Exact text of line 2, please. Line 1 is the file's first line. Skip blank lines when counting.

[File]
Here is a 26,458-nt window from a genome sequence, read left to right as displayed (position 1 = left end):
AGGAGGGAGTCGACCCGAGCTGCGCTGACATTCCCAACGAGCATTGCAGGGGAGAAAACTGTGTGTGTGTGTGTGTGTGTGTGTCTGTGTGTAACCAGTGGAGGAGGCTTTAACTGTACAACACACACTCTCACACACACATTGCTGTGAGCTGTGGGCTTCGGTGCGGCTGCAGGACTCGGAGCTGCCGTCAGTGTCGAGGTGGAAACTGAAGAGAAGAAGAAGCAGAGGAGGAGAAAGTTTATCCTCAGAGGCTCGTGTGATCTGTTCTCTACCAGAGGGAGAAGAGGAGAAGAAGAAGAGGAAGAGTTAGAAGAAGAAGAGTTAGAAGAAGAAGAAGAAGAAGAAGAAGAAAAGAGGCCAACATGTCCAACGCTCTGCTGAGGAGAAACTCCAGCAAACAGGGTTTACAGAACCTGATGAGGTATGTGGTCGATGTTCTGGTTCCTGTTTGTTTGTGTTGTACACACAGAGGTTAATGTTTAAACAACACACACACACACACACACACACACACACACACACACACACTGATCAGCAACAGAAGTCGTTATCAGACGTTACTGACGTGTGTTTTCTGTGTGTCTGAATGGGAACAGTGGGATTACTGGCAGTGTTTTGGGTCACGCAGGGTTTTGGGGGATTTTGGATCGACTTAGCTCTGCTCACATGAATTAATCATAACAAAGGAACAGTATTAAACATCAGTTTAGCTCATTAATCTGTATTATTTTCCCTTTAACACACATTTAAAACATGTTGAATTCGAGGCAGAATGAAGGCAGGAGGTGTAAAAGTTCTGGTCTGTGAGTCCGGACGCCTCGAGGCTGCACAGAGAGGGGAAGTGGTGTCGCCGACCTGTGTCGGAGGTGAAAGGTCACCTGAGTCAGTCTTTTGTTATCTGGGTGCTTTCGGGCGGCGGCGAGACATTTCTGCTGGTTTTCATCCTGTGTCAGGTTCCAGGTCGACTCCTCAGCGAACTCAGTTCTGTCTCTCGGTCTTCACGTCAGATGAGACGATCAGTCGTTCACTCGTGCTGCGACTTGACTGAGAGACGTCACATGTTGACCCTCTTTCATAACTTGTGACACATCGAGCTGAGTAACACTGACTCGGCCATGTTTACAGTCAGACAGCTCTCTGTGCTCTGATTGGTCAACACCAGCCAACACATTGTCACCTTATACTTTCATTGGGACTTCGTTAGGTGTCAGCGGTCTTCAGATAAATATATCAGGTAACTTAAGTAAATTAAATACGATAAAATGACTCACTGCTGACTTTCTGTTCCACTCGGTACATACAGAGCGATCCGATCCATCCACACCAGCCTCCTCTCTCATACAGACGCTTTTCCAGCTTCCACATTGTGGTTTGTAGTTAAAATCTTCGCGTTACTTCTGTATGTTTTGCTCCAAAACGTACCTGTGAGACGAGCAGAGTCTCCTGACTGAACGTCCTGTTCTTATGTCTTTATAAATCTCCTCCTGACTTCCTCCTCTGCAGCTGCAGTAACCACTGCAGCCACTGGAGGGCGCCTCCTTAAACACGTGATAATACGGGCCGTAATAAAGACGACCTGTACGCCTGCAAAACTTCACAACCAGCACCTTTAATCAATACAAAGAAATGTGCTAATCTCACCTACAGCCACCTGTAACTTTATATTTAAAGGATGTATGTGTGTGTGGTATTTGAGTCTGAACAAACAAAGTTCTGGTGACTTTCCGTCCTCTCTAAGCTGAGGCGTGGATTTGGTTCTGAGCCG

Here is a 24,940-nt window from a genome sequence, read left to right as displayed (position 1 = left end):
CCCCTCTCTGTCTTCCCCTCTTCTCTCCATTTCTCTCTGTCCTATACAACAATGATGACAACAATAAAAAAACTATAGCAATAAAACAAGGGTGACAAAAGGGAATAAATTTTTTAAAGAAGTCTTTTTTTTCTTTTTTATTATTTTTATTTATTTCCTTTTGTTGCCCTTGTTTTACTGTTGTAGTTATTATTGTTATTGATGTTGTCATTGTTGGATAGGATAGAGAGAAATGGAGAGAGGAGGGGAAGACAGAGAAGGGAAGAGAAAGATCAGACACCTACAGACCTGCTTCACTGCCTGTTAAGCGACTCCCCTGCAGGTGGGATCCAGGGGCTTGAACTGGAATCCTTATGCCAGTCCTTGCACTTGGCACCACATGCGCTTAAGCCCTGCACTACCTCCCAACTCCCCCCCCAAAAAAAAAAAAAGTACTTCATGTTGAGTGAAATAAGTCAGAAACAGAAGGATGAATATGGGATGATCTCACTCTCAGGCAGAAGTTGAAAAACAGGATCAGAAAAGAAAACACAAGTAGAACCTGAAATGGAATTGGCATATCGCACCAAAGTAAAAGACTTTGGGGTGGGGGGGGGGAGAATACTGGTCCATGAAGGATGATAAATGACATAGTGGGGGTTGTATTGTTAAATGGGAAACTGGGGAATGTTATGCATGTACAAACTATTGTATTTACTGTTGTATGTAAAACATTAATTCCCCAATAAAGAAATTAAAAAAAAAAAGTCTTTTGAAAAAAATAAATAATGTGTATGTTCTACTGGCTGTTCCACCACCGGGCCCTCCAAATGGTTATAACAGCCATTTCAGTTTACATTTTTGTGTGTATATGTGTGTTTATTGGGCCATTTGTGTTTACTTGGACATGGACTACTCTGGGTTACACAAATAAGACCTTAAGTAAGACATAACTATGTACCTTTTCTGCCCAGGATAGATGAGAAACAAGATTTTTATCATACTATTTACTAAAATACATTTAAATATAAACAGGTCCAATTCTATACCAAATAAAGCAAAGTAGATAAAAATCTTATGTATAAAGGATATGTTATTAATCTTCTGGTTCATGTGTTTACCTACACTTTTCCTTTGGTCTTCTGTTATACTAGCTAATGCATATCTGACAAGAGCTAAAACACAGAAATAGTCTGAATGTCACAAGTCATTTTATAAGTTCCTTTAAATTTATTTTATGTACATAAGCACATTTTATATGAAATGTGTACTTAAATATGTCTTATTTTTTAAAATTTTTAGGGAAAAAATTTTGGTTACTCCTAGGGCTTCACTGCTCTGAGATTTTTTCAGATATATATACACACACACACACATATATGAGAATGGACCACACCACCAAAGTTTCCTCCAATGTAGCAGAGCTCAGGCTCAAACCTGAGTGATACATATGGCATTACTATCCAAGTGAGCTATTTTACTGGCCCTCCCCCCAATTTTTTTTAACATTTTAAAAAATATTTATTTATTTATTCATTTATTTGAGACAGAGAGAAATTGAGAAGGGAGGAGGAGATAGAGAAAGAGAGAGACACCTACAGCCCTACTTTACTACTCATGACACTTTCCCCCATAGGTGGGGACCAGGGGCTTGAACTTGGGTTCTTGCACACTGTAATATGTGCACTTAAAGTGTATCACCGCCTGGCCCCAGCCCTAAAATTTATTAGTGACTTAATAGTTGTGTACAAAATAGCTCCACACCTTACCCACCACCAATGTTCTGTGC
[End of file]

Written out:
AGGAGGGAGTCGACCCGAGCTGCGCTGACATTCCCAACGAGCATTGCAGGGGAGAAAACTGTGTGTGTGTGTGTGTGTGTGTGTCTGTGTGTAACCAGTGGAGGAGGCTTTAACTGTACAACACACACTCTCACACACACATTGCTGTGAGCTGTGGGCTTCGGTGCGGCTGCAGGACTCGGAGCTGCCGTCAGTGTCGAGGTGGAAACTGAAGAGAAGAAGAAGCAGAGGAGGAGAAAGTTTATCCTCAGAGGCTCGTGTGATCTGTTCTCTACCAGAGGGAGAAGAGGAGAAGAAGAAGAGGAAGAGTTAGAAGAAGAAGAGTTAGAAGAAGAAGAAGAAGAAGAAGAAGAAAAGAGGCCAACATGTCCAACGCTCTGCTGAGGAGAAACTCCAGCAAACAGGGTTTACAGAACCTGATGAGGTATGTGGTCGATGTTCTGGTTCCTGTTTGTTTGTGTTGTACACACAGAGGTTAATGTTTAAACAACACACACACACACACACACACACACACACACACACACACACTGATCAGCAACAGAAGTCGTTATCAGACGTTACTGACGTGTGTTTTCTGTGTGTCTGAATGGGAACAGTGGGATTACTGGCAGTGTTTTGGGTCACGCAGGGTTTTGGGGGATTTTGGATCGACTTAGCTCTGCTCACATGAATTAATCATAACAAAGGAACAGTATTAAACATCAGTTTAGCTCATTAATCTGTATTATTTTCCCTTTAACACACATTTAAAACATGTTGAATTCGAGGCAGAATGAAGGCAGGAGGTGTAAAAGTTCTGGTCTGTGAGTCCGGACGCCTCGAGGCTGCACAGAGAGGGGAAGTGGTGTCGCCGACCTGTGTCGGAGGTGAAAGGTCACCTGAGTCAGTCTTTTGTTATCTGGGTGCTTTCGGGCGGCGGCGAGACATTTCTGCTGGTTTTCATCCTGTGTCAGGTTCCAGGTCGACTCCTCAGCGAACTCAGTTCTGTCTCTCGGTCTTCACGTCAGATGAGACGATCAGTCGTTCACTCGTGCTGCGACTTGACTGAGAGACGTCACATGTTGACCCTCTTTCATAACTTGTGACACATCGAGCTGAGTAACACTGACTCGGCCATGTTTACAGTCAGACAGCTCTCTGTGCTCTGATTGGTCAACACCAGCCAACACATTGTCACCTTATACTTTCATTGGGACTTCGTTAGGTGTCAGCGGTCTTCAGATAAATATATCAGGTAACTTAAGTAAATTAAATACGATAAAATGACTCACTGCTGACTTTCTGTTCCACTCGGTACATACAGAGCGATCCGATCCATCCACACCAGCCTCCTCTCTCATACAGACGCTTTTCCAGCTTCCACATTGTGGTTTGTAGTTAAAATCTTCGCGTTACTTCTGTATGTTTTGCTCCAAAACGTACCTGTGAGACGAGCAGAGTCTCCTGACTGAACGTCCTGTTCTTATGTCTTTATAAATCTCCTCCTGACTTCCTCCTCTGCAGCTGCAGTAACCACTGCAGCCACTGGAGGGCGCCTCCTTAAACACGTGATAATACGGGCCGTAATAAAGACGACCTGTACGCCTGCAAAACTTCACAACCAGCACCTTTAATCAATACAAAGAAATGTGCTAATCTCACCTACAGCCACCTGTAACTTTATATTTAAAGGATGTATGTGTGTGTGGTATTTGAGTCTGAACAAACAAAGTTCTGGTGACTTTCCGTCCTCTCTAAGCTGAGGCGTGGATTTGGTTCTGAGCCG